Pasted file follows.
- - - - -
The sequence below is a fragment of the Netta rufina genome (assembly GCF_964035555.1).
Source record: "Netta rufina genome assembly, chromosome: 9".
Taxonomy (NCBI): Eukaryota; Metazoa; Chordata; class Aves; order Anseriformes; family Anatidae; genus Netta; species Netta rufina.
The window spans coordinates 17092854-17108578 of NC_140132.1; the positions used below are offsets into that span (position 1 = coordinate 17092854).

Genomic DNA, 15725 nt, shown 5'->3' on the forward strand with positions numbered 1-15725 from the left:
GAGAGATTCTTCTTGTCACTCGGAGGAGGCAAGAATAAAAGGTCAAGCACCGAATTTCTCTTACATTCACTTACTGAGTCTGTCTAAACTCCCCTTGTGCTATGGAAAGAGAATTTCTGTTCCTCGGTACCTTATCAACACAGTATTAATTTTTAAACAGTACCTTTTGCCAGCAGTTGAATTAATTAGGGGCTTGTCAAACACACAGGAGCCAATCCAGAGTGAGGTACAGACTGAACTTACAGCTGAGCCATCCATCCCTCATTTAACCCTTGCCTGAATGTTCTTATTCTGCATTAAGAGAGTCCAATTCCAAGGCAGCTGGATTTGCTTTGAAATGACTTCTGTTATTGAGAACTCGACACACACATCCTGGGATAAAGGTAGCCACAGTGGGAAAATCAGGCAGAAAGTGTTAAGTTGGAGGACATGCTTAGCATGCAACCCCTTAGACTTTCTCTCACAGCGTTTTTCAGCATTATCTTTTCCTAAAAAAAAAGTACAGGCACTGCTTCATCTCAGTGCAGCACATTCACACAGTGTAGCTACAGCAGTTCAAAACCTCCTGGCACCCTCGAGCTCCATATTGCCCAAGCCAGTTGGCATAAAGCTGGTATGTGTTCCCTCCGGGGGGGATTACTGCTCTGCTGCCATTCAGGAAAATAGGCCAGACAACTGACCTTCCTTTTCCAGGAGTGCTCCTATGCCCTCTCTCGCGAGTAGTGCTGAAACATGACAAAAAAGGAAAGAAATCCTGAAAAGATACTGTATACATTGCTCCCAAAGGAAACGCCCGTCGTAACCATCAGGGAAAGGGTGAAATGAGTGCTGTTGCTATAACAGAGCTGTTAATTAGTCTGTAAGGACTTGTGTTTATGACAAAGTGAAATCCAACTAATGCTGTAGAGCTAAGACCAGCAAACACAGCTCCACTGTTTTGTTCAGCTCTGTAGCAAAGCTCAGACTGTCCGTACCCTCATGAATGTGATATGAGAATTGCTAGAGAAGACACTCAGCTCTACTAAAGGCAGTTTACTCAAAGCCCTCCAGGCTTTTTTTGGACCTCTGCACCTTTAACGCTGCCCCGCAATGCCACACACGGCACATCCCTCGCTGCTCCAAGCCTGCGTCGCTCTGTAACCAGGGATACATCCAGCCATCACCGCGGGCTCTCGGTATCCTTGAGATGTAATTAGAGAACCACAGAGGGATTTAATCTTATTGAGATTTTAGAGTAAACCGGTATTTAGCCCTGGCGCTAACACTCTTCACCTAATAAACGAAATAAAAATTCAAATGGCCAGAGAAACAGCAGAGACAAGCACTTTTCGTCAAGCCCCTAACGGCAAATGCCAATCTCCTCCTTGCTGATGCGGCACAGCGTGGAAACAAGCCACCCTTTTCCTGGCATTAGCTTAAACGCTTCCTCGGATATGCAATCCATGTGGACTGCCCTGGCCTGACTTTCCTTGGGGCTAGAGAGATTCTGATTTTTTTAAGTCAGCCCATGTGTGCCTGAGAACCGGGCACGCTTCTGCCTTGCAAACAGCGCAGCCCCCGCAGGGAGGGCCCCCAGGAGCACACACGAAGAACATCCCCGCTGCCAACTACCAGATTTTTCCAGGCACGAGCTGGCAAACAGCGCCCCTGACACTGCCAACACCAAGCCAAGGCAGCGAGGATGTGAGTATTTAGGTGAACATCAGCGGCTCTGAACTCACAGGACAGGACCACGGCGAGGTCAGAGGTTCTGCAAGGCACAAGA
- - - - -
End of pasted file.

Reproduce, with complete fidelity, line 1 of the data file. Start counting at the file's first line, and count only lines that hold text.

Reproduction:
The sequence below is a fragment of the Netta rufina genome (assembly GCF_964035555.1).